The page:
Francis Ngannou reveals he was $200K in debt to Kamaru Usman before final UFC fight

Francis Ngannou bet on himself in a bigger way than people realized.

In 2021, Ngannou was the newly-crowned UFC heavyweight champion and had only one fight left on his contract with the promotion. In similar situations, the UFC has typically re-signed champions before they fight out their contracts, but Ngannou didn’t want that. Instead, “The Predator” took a gamble on himself, turning down an extension offer and fighting out his contract so he could enter free agency. At the time, fans knew Ngannou was taking a risk, but only now is it apparent just how big that risk was.

“You were talking earlier about the contract that I turned down,” Ngannou said to Kamaru Usman and Henry Cejudo on their show Pound 4 Pound. “You knew a lot about the stuff that I turned down from the UFC negotiation with my last fight in the UFC. I took $600,000 for my last fight in the UFC as opposed to $5 million that they were offering for the same fight. And I was broke. At the time I owed Usman $200,000. I was broke. It’s true!”

The gamble ultimately paid off for Ngannou. After beating Ciryl Gane in his final UFC bout, Ngannou then turned down another offer from the UFC which would have paid him “around” $8 million for a Jon Jones fight. Instead, he entered free agency, where he signed a lucrative partnership deal with PFL which also allowed him to pursue boxing, which then led to a massive fight against Tyson Fury and his upcoming matchup against Anthony Joshua. But even if things hadn’t worked out as well as they have for Ngannou, he says he would still have made the same choices.

“What happened is I had something, I had a goal, I had my own way,” Ngannou explained. “I wanted something and it couldn’t be delivered. I couldn’t sell out what I wanted just because of more money. Obviously I needed that money. Obviously I never had that amount of money.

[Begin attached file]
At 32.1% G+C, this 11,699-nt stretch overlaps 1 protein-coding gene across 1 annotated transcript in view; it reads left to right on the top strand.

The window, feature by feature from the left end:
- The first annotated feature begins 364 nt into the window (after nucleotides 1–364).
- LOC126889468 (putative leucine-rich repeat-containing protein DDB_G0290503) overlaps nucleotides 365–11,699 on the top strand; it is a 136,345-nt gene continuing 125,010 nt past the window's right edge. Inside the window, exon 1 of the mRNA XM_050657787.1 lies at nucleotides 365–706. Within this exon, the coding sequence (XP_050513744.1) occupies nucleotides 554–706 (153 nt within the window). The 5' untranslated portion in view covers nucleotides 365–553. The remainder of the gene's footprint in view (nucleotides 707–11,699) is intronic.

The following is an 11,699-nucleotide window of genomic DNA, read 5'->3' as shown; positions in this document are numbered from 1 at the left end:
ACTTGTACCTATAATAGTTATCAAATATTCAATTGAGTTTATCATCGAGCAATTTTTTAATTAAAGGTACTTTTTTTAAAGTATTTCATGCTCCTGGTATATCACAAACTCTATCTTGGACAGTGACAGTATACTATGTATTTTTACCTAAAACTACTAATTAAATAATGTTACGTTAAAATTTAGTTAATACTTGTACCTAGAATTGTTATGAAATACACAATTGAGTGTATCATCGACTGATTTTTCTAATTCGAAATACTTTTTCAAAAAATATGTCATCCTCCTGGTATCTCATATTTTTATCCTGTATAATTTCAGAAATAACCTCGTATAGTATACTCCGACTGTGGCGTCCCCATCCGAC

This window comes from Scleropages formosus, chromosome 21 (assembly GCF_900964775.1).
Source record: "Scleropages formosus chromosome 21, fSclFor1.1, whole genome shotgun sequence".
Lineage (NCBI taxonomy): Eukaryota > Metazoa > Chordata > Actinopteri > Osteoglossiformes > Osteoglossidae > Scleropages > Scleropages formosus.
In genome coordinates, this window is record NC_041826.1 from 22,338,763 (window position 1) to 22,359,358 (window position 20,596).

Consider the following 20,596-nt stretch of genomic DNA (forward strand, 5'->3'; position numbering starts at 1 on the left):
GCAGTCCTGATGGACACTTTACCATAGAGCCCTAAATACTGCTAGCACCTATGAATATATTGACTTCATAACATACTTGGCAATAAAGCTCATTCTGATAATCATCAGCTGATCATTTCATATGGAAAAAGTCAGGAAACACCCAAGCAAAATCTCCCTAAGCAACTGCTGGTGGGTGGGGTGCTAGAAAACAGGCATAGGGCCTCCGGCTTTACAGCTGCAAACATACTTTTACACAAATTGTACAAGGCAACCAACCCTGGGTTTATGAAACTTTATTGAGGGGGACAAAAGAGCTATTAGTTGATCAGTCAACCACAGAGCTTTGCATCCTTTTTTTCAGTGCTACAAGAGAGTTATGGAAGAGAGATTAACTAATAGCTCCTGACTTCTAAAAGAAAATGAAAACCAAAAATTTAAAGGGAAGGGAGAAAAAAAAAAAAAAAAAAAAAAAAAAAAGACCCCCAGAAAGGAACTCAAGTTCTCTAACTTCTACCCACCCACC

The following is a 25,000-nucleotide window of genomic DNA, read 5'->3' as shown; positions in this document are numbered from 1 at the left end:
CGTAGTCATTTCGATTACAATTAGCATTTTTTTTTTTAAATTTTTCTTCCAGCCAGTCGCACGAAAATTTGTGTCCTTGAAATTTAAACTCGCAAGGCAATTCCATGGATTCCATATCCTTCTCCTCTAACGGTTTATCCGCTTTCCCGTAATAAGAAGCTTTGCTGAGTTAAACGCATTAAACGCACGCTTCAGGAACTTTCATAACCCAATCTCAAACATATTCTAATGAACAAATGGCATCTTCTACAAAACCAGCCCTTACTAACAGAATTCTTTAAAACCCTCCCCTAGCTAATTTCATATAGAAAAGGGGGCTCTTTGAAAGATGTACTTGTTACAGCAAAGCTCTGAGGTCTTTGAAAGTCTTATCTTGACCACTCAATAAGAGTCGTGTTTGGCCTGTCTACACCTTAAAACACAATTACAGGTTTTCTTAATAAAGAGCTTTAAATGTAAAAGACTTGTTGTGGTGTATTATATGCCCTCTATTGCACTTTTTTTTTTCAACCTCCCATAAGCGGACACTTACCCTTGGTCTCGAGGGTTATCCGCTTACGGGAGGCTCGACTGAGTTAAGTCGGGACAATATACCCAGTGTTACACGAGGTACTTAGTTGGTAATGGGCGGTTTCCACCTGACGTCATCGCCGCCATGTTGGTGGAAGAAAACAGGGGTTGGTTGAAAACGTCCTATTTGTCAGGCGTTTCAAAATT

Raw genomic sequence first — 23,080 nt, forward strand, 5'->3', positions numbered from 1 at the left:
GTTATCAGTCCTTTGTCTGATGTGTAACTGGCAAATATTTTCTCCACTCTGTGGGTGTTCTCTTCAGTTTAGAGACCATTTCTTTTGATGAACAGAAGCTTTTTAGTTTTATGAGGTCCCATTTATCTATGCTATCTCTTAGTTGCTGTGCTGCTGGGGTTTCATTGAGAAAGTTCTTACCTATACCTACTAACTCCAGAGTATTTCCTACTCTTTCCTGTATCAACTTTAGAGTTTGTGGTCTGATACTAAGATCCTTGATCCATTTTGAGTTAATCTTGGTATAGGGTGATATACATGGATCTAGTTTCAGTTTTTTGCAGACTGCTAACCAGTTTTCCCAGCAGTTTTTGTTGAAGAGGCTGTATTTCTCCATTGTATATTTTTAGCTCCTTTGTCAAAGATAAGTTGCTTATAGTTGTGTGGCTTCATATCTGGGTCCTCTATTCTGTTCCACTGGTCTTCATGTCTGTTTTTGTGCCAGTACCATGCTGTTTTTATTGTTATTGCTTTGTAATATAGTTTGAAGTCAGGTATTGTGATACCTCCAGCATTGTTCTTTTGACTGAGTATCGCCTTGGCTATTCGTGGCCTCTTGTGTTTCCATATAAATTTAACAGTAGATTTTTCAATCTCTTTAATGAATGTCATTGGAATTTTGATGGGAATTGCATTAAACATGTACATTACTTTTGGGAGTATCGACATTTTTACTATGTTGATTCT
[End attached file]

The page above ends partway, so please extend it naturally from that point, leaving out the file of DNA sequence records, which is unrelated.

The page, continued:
“I wasn’t loyal to the dream, I was loyal to myself. What I make sure I always am is loyal to myself. To what I set, my principles, my goals, everything. I don’t change direction because unpredictable things, because of some things that are attractive. I don’t change my direction and I think that’s what happened.

“Even after that fight, we get to a negotiation, they were pretty much capable to do a lot of concessions, but it wasn’t reaching my expectations, my goal, so we moved. I moved away.”

Ngannou faces Joshua this Friday in a 10-round boxing match in Riyadh, Saudi Arabia.

Though he’s currently fully focused on his boxing pursuits, Ngannou remains partnered with the PFL with the expectation that he will finally fight in the SmartCage in 2025. And while he doesn’t regret any of the choices that have put him in his current position, the former UFC heavyweight champion does admit that for as fun and lucrative boxing is, he still misses his first sport.

“I miss MMA, too, bro!” Ngannou said “I get to the point where now I’m like, I think MMA was very easy. Not that it’s easy, but it’s my comfort zone. I know what I’m doing. It’s my area. I’m in boxing every day, trying to figure out all the new stuff, experiment, all that stuff — it’s hard. The body mechanics, you have to adjust everything, which is stuff you’ve done in MMA. The body knows what you’re doing, even if MMA is more complex, you’ve been doing it. You know when you step in the octagon how to manage that.”